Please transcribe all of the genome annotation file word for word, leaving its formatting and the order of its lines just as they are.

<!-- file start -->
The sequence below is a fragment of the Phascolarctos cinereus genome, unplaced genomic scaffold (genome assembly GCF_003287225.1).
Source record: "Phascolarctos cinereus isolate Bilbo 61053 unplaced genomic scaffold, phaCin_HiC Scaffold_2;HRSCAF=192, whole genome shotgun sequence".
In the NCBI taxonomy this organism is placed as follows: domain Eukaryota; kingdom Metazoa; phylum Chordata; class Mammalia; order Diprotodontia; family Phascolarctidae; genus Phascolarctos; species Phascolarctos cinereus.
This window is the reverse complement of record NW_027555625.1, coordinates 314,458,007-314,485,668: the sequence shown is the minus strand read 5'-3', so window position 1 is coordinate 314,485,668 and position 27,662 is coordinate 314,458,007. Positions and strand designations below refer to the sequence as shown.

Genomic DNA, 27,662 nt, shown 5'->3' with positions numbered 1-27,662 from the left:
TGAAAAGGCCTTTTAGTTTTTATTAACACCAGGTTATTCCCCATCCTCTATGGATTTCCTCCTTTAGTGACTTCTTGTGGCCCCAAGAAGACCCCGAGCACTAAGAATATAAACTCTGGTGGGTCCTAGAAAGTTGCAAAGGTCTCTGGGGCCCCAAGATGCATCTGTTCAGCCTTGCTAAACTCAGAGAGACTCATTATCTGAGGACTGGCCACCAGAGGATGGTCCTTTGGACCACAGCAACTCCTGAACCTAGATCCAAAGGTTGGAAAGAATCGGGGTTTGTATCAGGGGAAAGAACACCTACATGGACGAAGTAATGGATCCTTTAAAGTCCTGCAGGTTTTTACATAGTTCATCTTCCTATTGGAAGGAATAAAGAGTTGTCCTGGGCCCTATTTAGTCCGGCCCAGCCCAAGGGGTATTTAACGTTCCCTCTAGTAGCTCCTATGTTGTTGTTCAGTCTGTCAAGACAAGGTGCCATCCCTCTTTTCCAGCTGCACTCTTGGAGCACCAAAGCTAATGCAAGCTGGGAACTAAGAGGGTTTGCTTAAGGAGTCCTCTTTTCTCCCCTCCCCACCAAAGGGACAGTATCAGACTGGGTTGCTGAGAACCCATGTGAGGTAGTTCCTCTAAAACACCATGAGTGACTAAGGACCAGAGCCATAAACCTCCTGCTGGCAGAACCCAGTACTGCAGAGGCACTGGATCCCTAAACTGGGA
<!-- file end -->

The sequence below is a fragment of the Phascolarctos cinereus genome, unplaced genomic scaffold (genome assembly GCF_003287225.1).
Source record: "Phascolarctos cinereus isolate Bilbo 61053 unplaced genomic scaffold, phaCin_HiC Scaffold_2;HRSCAF=192, whole genome shotgun sequence".
In the NCBI taxonomy this organism is placed as follows: domain Eukaryota; kingdom Metazoa; phylum Chordata; class Mammalia; order Diprotodontia; family Phascolarctidae; genus Phascolarctos; species Phascolarctos cinereus.
This window is the reverse complement of record NW_027555625.1, coordinates 314,458,007-314,485,668: the sequence shown is the minus strand read 5'-3', so window position 1 is coordinate 314,485,668 and position 27,662 is coordinate 314,458,007. Positions and strand designations below refer to the sequence as shown.

Genomic DNA, 27,662 nt, shown 5'->3' with positions numbered 1-27,662 from the left:
TGAAAAGGCCTTTTAGTTTTTATTAACACCAGGTTATTCCCCATCCTCTATGGATTTCCTCCTTTAGTGACTTCTTGTGGCCCCAAGAAGACCCCGAGCACTAAGAATATAAACTCTGGTGGGTCCTAGAAAGTTGCAAAGGTCTCTGGGGCCCCAAGATGCATCTGTTCAGCCTTGCTAAACTCAGAGAGACTCATTATCTGAGGACTGGCCACCAGAGGATGGTCCTTTGGACCACAGCAACTCCTGAACCTAGATCCAAAGGTTGGAAAGAATCGGGGTTTGTATCAGGGGAAAGAACACCTACATGGACGAAGTAATGGATCCTTTAAAGTCCTGCAGGTTTTTACATAGTTCATCTTCCTATTGGAAGGAATAAAGAGTTGTCCTGGGCCCTATTTAGTCCGGCCCAGCCCAAGGGGTATTTAACGTTCCCTCTAGTAGCTCCTATGTTGTTGTTCAGTCTGTCAAGACAAGGTGCCATCCCTCTTTTCCAGCTGCACTCTTGGAGCACCAAAGCTAATGCAAGCTGGGAACTAAGAGGGTTTGCTTAAGGAGTCCTCTTTTCTCCCCTCCCCACCAAAGGGACAGTATCAGACTGGGTTGCTGAGAACCCATGTGAGGTAGTTCCTCTAAAACACCATGAGTGACTAAGGACCAGAGCCATAAACCTCCTGCTGGCAGAACCCAGTACTGCAGAGGCACTGGATCCCTAAACTGGGA